Today, October 7, 2012, is Pulpit Freedom Sunday. In 1954, the Johnson Amendment was passed which asserted the federal government’s right to set limits on what could and could not be preached from the pulpit. On this Lord’s Day, over a thousand American pastors are going to be preaching in defiance of that regulation, in hopes of obtaining a court case that can be used to challenge the constitutionality of that law. The issue is one of jurisdiction. There are partisan things that would be inappropriate to declare from a Christian pulpit, but the policing of such things is not up to the civil magistrate.
“But the Jews which believed not, moved with envy, took unto them certain lewd fellows of the baser sort, and gathered a company, and set all the city on an uproar, and assaulted the house of Jason, and sought to bring them out to the people. And when they found them not, they drew Jason and certain brethren unto the rulers of the city, crying, These that have turned the world upside down are come hither also; Whom Jason hath received: and these all do contrary to the decrees of Caesar, saying that there is another king, one Jesus. And they troubled the people and the rulers of the city, when they heard these things. And when they had taken security of Jason, and of the other, they let them go” (Acts 17:5-9).
Summary of the Text
The preaching of the apostle Paul was effective in Thessalonica—so effective, in fact, that it provoked opposition, coupled with a slander. The opposition preceded the political slander, and was an opposition in search of an argument, which was found soon enough in a political claim. The unbelieving Jews gathered up “lewd fellows of the baser sort,” meaning first century blog trolls, and they were able to set an uproar going (v. 5). When they couldn’t find Paul, they grabbed Jason and some others, and hauled them in (v. 6). First, they noted that the preaching of Christ had turned the world upside down (v. 6). Jason was a friend of these people, and received those who acted contrary to the decrees of Caesar, saying that there was an authority over Caesar, one Jesus, king of all things (v. 7). They troubled everybody with this set of accusations (v. 8), and after Jason posted bond, they all went home (v. 9).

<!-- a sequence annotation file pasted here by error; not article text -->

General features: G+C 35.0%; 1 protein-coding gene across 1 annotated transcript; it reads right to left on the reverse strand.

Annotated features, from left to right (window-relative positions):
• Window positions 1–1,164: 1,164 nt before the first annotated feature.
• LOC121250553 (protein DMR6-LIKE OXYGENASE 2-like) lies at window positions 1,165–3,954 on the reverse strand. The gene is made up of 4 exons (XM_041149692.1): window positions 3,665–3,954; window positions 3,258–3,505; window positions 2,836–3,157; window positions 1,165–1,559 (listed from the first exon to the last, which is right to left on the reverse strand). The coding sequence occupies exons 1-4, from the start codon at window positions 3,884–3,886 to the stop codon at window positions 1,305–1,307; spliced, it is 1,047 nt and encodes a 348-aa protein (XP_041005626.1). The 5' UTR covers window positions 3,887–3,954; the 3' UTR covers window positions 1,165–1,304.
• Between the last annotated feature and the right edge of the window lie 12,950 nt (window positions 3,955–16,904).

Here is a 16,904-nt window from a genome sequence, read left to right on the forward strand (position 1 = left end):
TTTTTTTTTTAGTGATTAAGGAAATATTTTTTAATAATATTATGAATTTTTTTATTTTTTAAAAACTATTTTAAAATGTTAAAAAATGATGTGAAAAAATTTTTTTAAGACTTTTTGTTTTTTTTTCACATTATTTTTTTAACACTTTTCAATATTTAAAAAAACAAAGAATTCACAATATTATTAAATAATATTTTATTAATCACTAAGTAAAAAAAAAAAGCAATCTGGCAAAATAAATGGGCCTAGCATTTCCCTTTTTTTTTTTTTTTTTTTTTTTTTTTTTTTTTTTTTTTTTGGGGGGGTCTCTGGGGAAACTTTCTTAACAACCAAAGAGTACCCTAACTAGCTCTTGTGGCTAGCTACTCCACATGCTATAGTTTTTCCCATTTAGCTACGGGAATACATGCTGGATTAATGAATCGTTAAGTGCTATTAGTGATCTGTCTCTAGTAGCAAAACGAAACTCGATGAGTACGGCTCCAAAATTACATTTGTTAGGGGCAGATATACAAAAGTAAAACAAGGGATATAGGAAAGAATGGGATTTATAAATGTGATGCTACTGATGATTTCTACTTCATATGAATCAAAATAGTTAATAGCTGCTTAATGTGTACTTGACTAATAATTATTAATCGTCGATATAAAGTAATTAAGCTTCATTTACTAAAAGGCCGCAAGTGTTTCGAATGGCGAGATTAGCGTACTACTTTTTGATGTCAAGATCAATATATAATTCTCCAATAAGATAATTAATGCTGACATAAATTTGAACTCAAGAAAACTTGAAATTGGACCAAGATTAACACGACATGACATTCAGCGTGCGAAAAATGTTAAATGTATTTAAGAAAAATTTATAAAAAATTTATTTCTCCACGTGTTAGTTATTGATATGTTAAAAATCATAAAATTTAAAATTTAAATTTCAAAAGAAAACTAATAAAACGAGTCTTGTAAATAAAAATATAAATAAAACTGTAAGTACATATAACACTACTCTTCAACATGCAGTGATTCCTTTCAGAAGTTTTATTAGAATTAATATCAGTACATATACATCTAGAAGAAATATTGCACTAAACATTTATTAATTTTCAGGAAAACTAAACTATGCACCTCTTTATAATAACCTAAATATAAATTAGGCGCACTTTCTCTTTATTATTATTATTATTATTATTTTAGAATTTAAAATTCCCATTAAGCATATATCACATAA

No Ethereal Jesus
We believe that Jesus has been enthroned at the right hand of God the Father. We do not believe that He has been vaporized and projected up into the upper reaches of metaphysics. Here is the difference. We believe Jesus has been given dominion, glory, and a kingdom, over all peoples, nations, and languages” (Dan. 7:14). We believe it to be an everlasting dominion. We believe that of the increase of His government on earth there will be no end (Is. 9:7). We believe that all kings and presidents, congresses and parliaments, have a moral and true obligation to bow down and kiss the Son, lest He be angry with them (Ps. 2: 12). We believe that Jesus told us that our marching orders were to disciple all the nations of men, teaching them to obey everything Jesus commanded (Matt. 28: 18-20). We are not secularists, with a Christian corner in our hearts. We are Christians in public and private, with no authorized secular corners in our hearts. Whenever we find such a corner of impudent autonomy, we confess it to God the Father as a sin.